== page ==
Ministry of Health

Policy Statement

We will provide a world class health service free at the point of delivery to all British citizens.  We will promote well-being through good physical and mental health.

Performance Reporting

Annual report on outcomes and costs.  An annual review of our standing in international rankings.

Strategic Initiatives

Consultation to settle once and for all the structure of the NHS

The NHS is the best-loved and most enduring of the Welfare State reforms that were introduced after the Second World War.  It ranks highly in international comparisons.  It can be argued that if it ain’t broke we shouldn’t fix it.  Yet periodically people try to fix it.  Or tinker with its organisation structure.  Or cut its funding.  Or privatise it.  And all the time it succeeds, in spite of these external influences, but often at the expense of the people who work in it and sometimes to the detriment of patients on waiting lists.   In particular, the reforms of the  2012 Health and Social Care Act have left the NHS without any strategic direction.   It is time to finally decide what kind of NHS we want and how we are going to pay for it.  This will not be a small task.

1 year:  We will prepare for a multi-option consultation on the organisation and funding of the NHS including the ownership of hospitals,  charging foreigners, the provision of some paid-for optional services, the engagement of patients and prevention of abuse (such as missing appointments), the role (if any) of medical insurance, preventative medicine and all other matters that are potential issues.

5 years:  We will ensure that all the various options are properly researched and that their implications are accurately presented to the public.  We will ensure that the result gives a good consensus for future development.

Longer term:  It might take longer than 5 years to implement the decision – if it requires significant change.

 Accountable Care Organisations

The Government has been encouraging groups of neighbouring trusts to come together into informal groups known as Accountable Care Organisations.  This essentially reinstates the Strategic Health Authorities abolished in 2012 – a sensible U-turn but proceeding without central direction and too slowly.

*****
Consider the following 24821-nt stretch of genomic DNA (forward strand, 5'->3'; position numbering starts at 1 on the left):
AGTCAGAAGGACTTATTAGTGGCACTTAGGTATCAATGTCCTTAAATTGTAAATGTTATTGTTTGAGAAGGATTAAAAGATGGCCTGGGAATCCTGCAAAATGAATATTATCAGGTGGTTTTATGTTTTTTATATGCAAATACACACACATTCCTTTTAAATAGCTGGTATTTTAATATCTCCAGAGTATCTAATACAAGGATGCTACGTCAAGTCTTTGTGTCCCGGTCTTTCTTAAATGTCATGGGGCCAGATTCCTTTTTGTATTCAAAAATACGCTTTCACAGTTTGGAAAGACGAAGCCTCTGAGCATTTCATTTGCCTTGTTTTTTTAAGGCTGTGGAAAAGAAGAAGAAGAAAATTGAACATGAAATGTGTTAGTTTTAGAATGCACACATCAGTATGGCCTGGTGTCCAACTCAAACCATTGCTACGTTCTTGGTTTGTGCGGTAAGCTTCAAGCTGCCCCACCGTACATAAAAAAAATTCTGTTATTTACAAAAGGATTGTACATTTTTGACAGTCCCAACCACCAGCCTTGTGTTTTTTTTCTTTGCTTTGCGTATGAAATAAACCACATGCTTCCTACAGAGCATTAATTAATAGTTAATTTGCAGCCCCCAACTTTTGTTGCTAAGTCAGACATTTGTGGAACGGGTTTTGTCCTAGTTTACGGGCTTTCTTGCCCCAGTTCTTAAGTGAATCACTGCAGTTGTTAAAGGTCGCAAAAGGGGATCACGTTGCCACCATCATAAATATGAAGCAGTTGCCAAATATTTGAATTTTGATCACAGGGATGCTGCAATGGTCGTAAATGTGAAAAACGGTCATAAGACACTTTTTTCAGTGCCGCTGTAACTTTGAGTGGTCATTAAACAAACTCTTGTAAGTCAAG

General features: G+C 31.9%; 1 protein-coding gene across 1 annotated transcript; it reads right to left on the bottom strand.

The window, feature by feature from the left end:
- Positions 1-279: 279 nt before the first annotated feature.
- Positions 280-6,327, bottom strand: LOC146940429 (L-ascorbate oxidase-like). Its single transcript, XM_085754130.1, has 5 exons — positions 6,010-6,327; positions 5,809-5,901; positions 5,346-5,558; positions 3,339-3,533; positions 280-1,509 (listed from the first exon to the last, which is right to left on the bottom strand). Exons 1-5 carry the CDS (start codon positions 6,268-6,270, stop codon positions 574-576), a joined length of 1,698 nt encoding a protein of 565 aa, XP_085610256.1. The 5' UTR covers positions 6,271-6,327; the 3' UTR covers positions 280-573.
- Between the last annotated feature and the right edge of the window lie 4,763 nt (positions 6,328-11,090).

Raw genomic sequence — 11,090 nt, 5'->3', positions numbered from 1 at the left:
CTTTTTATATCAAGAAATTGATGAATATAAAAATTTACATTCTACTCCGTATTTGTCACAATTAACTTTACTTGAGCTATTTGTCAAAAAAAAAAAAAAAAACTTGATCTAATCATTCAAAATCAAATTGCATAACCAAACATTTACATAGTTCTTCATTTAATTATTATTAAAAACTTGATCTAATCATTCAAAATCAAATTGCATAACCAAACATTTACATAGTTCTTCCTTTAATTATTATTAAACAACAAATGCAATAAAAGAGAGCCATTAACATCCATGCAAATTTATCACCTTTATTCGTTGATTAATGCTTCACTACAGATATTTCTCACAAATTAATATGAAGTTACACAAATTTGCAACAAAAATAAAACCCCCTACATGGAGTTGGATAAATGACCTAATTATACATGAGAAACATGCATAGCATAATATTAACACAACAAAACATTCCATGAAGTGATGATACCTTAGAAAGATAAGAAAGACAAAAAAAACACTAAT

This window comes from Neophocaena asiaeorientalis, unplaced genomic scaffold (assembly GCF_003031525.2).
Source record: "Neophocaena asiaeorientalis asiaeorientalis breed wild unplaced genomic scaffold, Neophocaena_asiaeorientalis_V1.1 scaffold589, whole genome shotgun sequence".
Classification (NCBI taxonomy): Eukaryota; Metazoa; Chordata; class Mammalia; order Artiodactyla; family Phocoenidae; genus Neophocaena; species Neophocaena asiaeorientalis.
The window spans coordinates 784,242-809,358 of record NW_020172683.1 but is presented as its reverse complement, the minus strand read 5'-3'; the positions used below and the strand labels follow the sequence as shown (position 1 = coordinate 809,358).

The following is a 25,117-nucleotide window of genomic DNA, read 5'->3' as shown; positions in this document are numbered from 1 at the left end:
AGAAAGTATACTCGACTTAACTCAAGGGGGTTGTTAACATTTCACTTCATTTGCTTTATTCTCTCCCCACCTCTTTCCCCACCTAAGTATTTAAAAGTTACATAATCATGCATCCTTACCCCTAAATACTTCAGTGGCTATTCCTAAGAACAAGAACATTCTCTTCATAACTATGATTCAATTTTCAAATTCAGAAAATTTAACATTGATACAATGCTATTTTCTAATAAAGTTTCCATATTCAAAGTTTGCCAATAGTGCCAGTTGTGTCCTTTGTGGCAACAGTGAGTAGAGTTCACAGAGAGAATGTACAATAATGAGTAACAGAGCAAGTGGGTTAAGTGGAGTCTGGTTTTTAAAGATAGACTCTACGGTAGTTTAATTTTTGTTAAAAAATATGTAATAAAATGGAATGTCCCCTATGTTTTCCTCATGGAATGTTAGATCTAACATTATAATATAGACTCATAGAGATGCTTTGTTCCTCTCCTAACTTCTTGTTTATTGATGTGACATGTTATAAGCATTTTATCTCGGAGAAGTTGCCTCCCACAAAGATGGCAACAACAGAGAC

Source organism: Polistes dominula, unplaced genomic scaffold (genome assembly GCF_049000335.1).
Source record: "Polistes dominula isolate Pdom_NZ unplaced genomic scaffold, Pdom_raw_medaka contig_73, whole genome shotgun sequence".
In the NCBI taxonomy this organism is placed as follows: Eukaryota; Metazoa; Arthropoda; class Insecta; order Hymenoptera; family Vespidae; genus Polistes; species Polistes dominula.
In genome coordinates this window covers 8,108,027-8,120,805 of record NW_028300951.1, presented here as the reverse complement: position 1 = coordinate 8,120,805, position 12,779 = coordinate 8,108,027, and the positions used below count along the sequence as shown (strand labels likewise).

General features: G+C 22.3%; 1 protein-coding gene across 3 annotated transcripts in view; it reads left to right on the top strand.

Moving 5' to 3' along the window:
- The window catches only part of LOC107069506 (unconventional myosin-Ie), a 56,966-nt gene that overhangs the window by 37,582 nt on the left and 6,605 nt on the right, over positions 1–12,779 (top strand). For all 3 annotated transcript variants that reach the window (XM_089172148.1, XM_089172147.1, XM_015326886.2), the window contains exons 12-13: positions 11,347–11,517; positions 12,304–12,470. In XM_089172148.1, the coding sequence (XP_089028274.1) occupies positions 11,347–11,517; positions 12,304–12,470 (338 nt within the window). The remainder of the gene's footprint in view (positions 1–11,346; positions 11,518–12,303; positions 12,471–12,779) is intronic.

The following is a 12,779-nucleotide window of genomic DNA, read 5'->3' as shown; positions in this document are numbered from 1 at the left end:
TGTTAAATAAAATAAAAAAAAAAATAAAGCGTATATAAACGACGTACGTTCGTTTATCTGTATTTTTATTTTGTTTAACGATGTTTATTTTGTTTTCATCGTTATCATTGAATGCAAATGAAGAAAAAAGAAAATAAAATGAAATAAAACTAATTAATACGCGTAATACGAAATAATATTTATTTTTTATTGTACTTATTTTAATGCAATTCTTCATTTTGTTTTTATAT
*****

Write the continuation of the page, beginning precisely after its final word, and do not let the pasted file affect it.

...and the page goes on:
100 days:  We would issue instructions to trusts to complete these organisations to allow short term improvements to be undertaken while awaiting the longer term review.

5 years:  We would embark on a series of small-scale, agile IT developments, co-ordinated across the whole NHS to address areas where short term benefit is realisable.  Any major IT development would come as part of the main strategic review.

Preventative medicine

The big improvements in public health will come from preventative medicine – stopping people from becoming ill rather than treating them when they are ill.

5 years:  We will ensure that the NHS is funded to form an effective task force to put statistics into usable form for decision making on issues and to mount campaigns.

Medical research and other uses of citizens’ database

As the database of British citizens (see Home Office) becomes available it will create opportunities such as the streamlining of patient’s records and invoicing for non-citizens.  More importantly it will allow “big data” medical research on an unprecedented scale and scope

5 years:  We will ensure that the NHS is adequately funded to grasp these opportunities.

 

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